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Dorota M. Gribbin, M.D. 

Dorota M. Gribbin, M.D. is a clinical assistant professor of physical medicine and rehabilitation at Columbia College of Physicians and Surgeons, Department of Rehabilitation and Regenerative Medicine. Dr. Gribbin is board certified in physical medicine and rehabilitation and a section chairman of physical medicine and rehabilitation at Robert Wood Johnson University Hospital at Hamilton.

Dr. Gribbin was named one of the Best Physicians in the Greater New York Metropolitan area for 16 consecutive years (1999 to 2015) in the Castle Connolly Guide to the Best Physicians in the New York Metropolitan Area. She was named as one of the best physicians in the state of New Jersey for several last years in New Jersey Magazine.

Dr. Gribbin specializes in prevention, diagnosis, and treatment of a wide variety of musculoskeletal disorders. These include back pain and neck pain (spine medicine), entrapment neuropathies, radiculopathies, fibromyalgia, myofascial pain syndromes, osteoarthritis, osteoporosis, connective tissue diseases and post-traumatic conditions, sports medicine, pain treatment/management, gait analysis and treatment, regenerative medicine, anti-aging medicine, aesthetic medicine and medical weight loss. Diagnostic studies done in the office include electromyography and nerve conduction studies (EMG/NCV), Autonomic Nervous Study (ANS) and Posturography /Videonystagmogram (P/VNG).

Prevention of Falls is emphasized this season. It starts with prevention of muscle weakness and prevention of poor balance. In addition to limb strengthening, proper shoe wear (prescription orthopedic shoes) and assistive devices (canes, walkers) may be of great benefit. The diagnostic studies called POSTUROGRAPHY and VIDEONYSTAGMOGRAM (P/VNG) are performed and interpreted in the office as a fall prevention initiative originated by Medicare a few years ago. P/VNG is a tool which will diagnose peripheral and central vestibular dysfunction — gait abnormality conditions which are related to imbalanced neurological function and can be effectively treated with a vestibular rehabilitation program, which is a branch of physical therapy. Falls are the leading cause of fatal and nonfatal injuries to the elderly in the U.S. 18 to 33 percent of patients with hip fracture from fall die within one year of their injury. 25 to 75 percent loose their previous level of independence due to an injury from a fall.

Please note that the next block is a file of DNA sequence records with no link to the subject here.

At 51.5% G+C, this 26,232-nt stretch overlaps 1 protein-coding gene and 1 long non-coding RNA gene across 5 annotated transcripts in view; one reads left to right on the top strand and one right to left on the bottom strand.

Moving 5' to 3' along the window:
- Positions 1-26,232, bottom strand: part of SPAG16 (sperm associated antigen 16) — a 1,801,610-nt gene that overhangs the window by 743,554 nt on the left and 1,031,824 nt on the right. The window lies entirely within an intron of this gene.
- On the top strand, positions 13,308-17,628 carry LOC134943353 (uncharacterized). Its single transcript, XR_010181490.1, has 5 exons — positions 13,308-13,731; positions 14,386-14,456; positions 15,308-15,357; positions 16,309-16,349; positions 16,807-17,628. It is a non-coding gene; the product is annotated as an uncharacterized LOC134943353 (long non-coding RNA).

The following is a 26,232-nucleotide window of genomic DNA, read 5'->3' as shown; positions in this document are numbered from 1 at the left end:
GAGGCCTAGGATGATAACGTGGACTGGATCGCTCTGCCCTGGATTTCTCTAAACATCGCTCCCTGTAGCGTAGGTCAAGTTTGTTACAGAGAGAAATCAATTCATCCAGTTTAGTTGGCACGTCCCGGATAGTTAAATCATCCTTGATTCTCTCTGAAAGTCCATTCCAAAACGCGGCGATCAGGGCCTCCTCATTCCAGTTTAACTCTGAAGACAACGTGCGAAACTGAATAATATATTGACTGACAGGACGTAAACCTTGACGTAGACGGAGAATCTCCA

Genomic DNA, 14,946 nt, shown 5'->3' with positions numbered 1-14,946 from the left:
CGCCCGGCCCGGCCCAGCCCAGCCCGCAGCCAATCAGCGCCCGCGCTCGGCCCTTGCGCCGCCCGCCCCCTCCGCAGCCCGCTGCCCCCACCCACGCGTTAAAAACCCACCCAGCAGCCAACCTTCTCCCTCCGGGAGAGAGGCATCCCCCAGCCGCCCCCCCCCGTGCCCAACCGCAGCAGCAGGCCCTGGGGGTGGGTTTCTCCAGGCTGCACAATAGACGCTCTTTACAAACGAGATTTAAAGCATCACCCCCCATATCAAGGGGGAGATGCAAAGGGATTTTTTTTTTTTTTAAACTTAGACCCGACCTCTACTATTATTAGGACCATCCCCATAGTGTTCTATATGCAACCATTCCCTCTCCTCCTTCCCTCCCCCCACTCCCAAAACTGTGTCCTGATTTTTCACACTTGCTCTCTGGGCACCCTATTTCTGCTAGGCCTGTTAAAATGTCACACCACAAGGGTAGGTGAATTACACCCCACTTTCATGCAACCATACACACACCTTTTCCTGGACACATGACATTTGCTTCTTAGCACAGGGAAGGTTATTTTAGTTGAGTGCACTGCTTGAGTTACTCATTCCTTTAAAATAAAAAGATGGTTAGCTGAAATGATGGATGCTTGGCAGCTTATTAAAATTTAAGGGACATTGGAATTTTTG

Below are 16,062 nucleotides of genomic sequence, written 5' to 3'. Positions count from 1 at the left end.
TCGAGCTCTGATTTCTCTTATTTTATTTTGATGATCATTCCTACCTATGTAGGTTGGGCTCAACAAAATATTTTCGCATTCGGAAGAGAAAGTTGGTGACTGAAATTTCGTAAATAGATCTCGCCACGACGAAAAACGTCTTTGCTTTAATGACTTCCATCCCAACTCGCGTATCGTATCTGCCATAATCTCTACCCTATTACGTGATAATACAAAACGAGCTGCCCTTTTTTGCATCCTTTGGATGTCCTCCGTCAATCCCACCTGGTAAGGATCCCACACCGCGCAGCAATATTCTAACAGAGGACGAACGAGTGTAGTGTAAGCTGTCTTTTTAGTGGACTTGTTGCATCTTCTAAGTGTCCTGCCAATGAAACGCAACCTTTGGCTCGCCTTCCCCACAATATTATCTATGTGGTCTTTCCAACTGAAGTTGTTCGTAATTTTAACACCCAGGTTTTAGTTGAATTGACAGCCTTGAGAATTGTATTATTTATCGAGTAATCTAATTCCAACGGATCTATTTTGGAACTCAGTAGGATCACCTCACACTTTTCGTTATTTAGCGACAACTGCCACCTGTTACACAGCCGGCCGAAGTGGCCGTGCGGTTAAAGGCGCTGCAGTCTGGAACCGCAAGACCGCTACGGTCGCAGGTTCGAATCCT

Prevention of Osteoporosis is done not only with medications, vitamin and mineral supplementation, but most importantly with weight bearing exercises (which should start before teenage age and continue throughout the years) — isometric and isotonic weight bearing like Yoga and Tai chi and walking programs. Most patients with osteoporosis who experience a fall will sustain a bony fracture. Patients with advanced osteoporosis often sustain spontaneous bony fractures. Particularly, hip fractures are associated with high morbidity and mortality rate. Adult patients with hip fracture are 3 to 4 times more likely to die within one year after surgery than general population (Morri et al. Scientific Reports. 2019.18718).

Prevention of Osteoarthritis consists maintaining strong and supple muscles around the joints, maintain healthy weight and avoiding trauma/microtrauma (proper ergonomics). Osteoarthritis most often affects knees, hips, hands and spine. Level of obesity is directly associated with the clinical and functional consequences of knee osteoarthritis (Scientific Reports. 2020.3601).

Knee pain improves by 50 percent with 10 pounds weight loss (Parmet S. et al. Osteoarthritis of the knee. JAMA 2003.289.1068). Osteorthritis prevention consists of weight control, joints sparing techniques, avoiding trauma, isometric exercises, and dietary supplementation.

Dr. Gribbin has particular expertise in spine medicine, interventional spine treatment procedures, sports medicine, and regenerative medicine. Spastic disorders, such as hemiparesis, multiple sclerosis, or cerebral palsy, may be treated with pharmacological agents (including Botox injections), physical modalities, and orthotic devices and splinting. Painful conditions associated with pregnancy and postpartum conditions (carpal tunnel syndrome, meralgia parasthetica, back pain, coccydynia, migraine headaches, and neck pain) are addressed with minimally invasive modalities. Epidural blocks and lateral facet blocks are done in the office under fluoroscopic guidance.

She specializes in treatment without surgery and avoiding unnecessary steroid injections (unnecessary corticosteroids, cortisone). Trigger point injections are performed with normal saline, sterile water, or platelets rich plasma. Botox injections are used for treatment of chronic migraine headaches, spasmodic torticollis, dystonias, and spasticity. The goal is to provide highly effective treatment with no side effects. Physical therapy is available on site.

The procedures are performed in the CPRC offices on an outpatient basis. TELEMEDICINE consultations available. Most insurances accepted.

“ I found you to be the most exceptional in your observations and concerns for your patients. Indeed you are a blessing to medicine. In particular to those you serve. Continue to make a difference! ”- Loretta C.

Comprehensive Pain and Regenerative Center, 2333 Whitehorse-Mercerville Road, Suite 8, Mercerville. 60 Mount Lucas Road, Suite 600, Princeton. 369 Applegarth Road, Suite 4, Monroe. 609-588-0540. www.painregencenter.com

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